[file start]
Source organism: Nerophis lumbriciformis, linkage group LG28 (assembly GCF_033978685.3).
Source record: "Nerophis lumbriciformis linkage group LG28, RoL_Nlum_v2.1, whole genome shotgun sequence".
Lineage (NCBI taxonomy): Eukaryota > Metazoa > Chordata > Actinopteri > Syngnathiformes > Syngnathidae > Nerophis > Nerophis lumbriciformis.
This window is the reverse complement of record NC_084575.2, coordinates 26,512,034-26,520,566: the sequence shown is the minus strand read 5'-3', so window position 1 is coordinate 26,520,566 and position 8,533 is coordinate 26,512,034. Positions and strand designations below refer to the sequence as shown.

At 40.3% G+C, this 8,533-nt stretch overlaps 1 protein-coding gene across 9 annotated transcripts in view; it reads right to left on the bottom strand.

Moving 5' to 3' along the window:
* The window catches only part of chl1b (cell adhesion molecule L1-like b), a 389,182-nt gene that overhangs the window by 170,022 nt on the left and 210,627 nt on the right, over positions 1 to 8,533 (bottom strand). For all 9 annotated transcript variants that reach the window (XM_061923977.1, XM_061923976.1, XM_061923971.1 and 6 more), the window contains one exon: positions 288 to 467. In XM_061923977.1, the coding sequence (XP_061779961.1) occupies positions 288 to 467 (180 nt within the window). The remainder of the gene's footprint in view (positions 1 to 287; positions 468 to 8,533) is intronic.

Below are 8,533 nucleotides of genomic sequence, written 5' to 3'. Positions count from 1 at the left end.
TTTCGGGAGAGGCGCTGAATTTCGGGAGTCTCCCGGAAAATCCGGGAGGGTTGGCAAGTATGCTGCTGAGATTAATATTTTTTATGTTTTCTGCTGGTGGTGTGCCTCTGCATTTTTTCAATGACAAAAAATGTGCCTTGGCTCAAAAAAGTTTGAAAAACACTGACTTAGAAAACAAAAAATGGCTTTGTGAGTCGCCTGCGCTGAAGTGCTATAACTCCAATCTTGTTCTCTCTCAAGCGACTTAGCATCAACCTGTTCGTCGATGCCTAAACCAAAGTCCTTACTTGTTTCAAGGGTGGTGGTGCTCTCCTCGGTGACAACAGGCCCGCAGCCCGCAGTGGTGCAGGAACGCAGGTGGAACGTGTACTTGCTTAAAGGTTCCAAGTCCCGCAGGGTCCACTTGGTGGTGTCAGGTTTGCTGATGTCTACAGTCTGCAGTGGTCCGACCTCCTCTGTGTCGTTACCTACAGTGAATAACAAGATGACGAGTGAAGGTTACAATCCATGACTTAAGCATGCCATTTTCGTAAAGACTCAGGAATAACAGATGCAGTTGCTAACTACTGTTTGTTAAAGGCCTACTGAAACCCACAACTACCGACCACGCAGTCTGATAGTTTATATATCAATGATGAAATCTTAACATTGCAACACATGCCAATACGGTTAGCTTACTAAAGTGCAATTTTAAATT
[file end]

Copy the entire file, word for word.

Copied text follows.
Source organism: Nerophis lumbriciformis, linkage group LG28 (assembly GCF_033978685.3).
Source record: "Nerophis lumbriciformis linkage group LG28, RoL_Nlum_v2.1, whole genome shotgun sequence".
Lineage (NCBI taxonomy): Eukaryota > Metazoa > Chordata > Actinopteri > Syngnathiformes > Syngnathidae > Nerophis > Nerophis lumbriciformis.
This window is the reverse complement of record NC_084575.2, coordinates 26,512,034-26,520,566: the sequence shown is the minus strand read 5'-3', so window position 1 is coordinate 26,520,566 and position 8,533 is coordinate 26,512,034. Positions and strand designations below refer to the sequence as shown.

At 40.3% G+C, this 8,533-nt stretch overlaps 1 protein-coding gene across 9 annotated transcripts in view; it reads right to left on the bottom strand.

Moving 5' to 3' along the window:
* The window catches only part of chl1b (cell adhesion molecule L1-like b), a 389,182-nt gene that overhangs the window by 170,022 nt on the left and 210,627 nt on the right, over positions 1 to 8,533 (bottom strand). For all 9 annotated transcript variants that reach the window (XM_061923977.1, XM_061923976.1, XM_061923971.1 and 6 more), the window contains one exon: positions 288 to 467. In XM_061923977.1, the coding sequence (XP_061779961.1) occupies positions 288 to 467 (180 nt within the window). The remainder of the gene's footprint in view (positions 1 to 287; positions 468 to 8,533) is intronic.

Below are 8,533 nucleotides of genomic sequence, written 5' to 3'. Positions count from 1 at the left end.
TTTCGGGAGAGGCGCTGAATTTCGGGAGTCTCCCGGAAAATCCGGGAGGGTTGGCAAGTATGCTGCTGAGATTAATATTTTTTATGTTTTCTGCTGGTGGTGTGCCTCTGCATTTTTTCAATGACAAAAAATGTGCCTTGGCTCAAAAAAGTTTGAAAAACACTGACTTAGAAAACAAAAAATGGCTTTGTGAGTCGCCTGCGCTGAAGTGCTATAACTCCAATCTTGTTCTCTCTCAAGCGACTTAGCATCAACCTGTTCGTCGATGCCTAAACCAAAGTCCTTACTTGTTTCAAGGGTGGTGGTGCTCTCCTCGGTGACAACAGGCCCGCAGCCCGCAGTGGTGCAGGAACGCAGGTGGAACGTGTACTTGCTTAAAGGTTCCAAGTCCCGCAGGGTCCACTTGGTGGTGTCAGGTTTGCTGATGTCTACAGTCTGCAGTGGTCCGACCTCCTCTGTGTCGTTACCTACAGTGAATAACAAGATGACGAGTGAAGGTTACAATCCATGACTTAAGCATGCCATTTTCGTAAAGACTCAGGAATAACAGATGCAGTTGCTAACTACTGTTTGTTAAAGGCCTACTGAAACCCACAACTACCGACCACGCAGTCTGATAGTTTATATATCAATGATGAAATCTTAACATTGCAACACATGCCAATACGGTTAGCTTACTAAAGTGCAATTTTAAATT